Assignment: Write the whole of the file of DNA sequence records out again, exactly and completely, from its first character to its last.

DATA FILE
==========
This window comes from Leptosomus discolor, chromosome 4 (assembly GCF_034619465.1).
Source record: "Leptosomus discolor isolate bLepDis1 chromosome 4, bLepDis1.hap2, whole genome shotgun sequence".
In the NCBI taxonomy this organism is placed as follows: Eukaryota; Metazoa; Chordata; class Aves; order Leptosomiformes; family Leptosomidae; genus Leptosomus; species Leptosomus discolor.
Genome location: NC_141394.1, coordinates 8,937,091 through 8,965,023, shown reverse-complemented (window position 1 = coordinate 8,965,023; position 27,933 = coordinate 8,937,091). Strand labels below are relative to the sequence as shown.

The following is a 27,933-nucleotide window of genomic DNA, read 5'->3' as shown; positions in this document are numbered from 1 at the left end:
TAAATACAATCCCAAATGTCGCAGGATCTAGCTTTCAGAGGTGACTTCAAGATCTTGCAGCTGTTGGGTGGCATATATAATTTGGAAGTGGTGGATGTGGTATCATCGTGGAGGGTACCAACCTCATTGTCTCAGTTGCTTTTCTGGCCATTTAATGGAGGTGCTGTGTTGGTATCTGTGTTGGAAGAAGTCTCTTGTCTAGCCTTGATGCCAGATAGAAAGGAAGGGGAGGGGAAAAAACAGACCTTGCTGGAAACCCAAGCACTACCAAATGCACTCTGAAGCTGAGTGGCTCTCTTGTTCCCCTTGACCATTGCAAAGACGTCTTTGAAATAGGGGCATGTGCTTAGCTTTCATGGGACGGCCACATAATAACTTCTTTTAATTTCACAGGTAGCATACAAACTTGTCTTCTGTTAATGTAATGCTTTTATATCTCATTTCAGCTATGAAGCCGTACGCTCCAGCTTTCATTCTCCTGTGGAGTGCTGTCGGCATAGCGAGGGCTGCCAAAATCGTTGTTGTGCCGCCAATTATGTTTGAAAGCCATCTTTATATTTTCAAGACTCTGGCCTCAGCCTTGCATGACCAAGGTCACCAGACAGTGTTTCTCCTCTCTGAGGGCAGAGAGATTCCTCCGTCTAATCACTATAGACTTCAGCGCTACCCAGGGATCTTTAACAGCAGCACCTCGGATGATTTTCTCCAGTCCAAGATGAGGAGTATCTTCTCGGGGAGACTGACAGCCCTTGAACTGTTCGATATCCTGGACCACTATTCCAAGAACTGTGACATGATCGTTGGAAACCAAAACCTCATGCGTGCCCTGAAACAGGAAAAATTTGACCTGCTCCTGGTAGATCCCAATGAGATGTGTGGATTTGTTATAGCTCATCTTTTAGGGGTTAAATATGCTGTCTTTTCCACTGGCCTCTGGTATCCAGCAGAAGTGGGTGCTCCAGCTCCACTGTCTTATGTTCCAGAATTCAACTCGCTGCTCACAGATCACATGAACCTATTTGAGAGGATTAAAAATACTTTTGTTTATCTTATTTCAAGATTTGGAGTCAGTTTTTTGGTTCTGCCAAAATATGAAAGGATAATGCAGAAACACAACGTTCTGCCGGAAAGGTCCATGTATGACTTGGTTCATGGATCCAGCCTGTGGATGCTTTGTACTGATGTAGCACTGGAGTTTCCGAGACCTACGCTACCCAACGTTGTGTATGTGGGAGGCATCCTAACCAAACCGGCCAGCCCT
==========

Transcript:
This window comes from Leptosomus discolor, chromosome 4 (assembly GCF_034619465.1).
Source record: "Leptosomus discolor isolate bLepDis1 chromosome 4, bLepDis1.hap2, whole genome shotgun sequence".
In the NCBI taxonomy this organism is placed as follows: Eukaryota; Metazoa; Chordata; class Aves; order Leptosomiformes; family Leptosomidae; genus Leptosomus; species Leptosomus discolor.
Genome location: NC_141394.1, coordinates 8,937,091 through 8,965,023, shown reverse-complemented (window position 1 = coordinate 8,965,023; position 27,933 = coordinate 8,937,091). Strand labels below are relative to the sequence as shown.

The following is a 27,933-nucleotide window of genomic DNA, read 5'->3' as shown; positions in this document are numbered from 1 at the left end:
TAAATACAATCCCAAATGTCGCAGGATCTAGCTTTCAGAGGTGACTTCAAGATCTTGCAGCTGTTGGGTGGCATATATAATTTGGAAGTGGTGGATGTGGTATCATCGTGGAGGGTACCAACCTCATTGTCTCAGTTGCTTTTCTGGCCATTTAATGGAGGTGCTGTGTTGGTATCTGTGTTGGAAGAAGTCTCTTGTCTAGCCTTGATGCCAGATAGAAAGGAAGGGGAGGGGAAAAAACAGACCTTGCTGGAAACCCAAGCACTACCAAATGCACTCTGAAGCTGAGTGGCTCTCTTGTTCCCCTTGACCATTGCAAAGACGTCTTTGAAATAGGGGCATGTGCTTAGCTTTCATGGGACGGCCACATAATAACTTCTTTTAATTTCACAGGTAGCATACAAACTTGTCTTCTGTTAATGTAATGCTTTTATATCTCATTTCAGCTATGAAGCCGTACGCTCCAGCTTTCATTCTCCTGTGGAGTGCTGTCGGCATAGCGAGGGCTGCCAAAATCGTTGTTGTGCCGCCAATTATGTTTGAAAGCCATCTTTATATTTTCAAGACTCTGGCCTCAGCCTTGCATGACCAAGGTCACCAGACAGTGTTTCTCCTCTCTGAGGGCAGAGAGATTCCTCCGTCTAATCACTATAGACTTCAGCGCTACCCAGGGATCTTTAACAGCAGCACCTCGGATGATTTTCTCCAGTCCAAGATGAGGAGTATCTTCTCGGGGAGACTGACAGCCCTTGAACTGTTCGATATCCTGGACCACTATTCCAAGAACTGTGACATGATCGTTGGAAACCAAAACCTCATGCGTGCCCTGAAACAGGAAAAATTTGACCTGCTCCTGGTAGATCCCAATGAGATGTGTGGATTTGTTATAGCTCATCTTTTAGGGGTTAAATATGCTGTCTTTTCCACTGGCCTCTGGTATCCAGCAGAAGTGGGTGCTCCAGCTCCACTGTCTTATGTTCCAGAATTCAACTCGCTGCTCACAGATCACATGAACCTATTTGAGAGGATTAAAAATACTTTTGTTTATCTTATTTCAAGATTTGGAGTCAGTTTTTTGGTTCTGCCAAAATATGAAAGGATAATGCAGAAACACAACGTTCTGCCGGAAAGGTCCATGTATGACTTGGTTCATGGATCCAGCCTGTGGATGCTTTGTACTGATGTAGCACTGGAGTTTCCGAGACCTACGCTACCCAACGTTGTGTATGTGGGAGGCATCCTAACCAAACCGGCCAGCCCT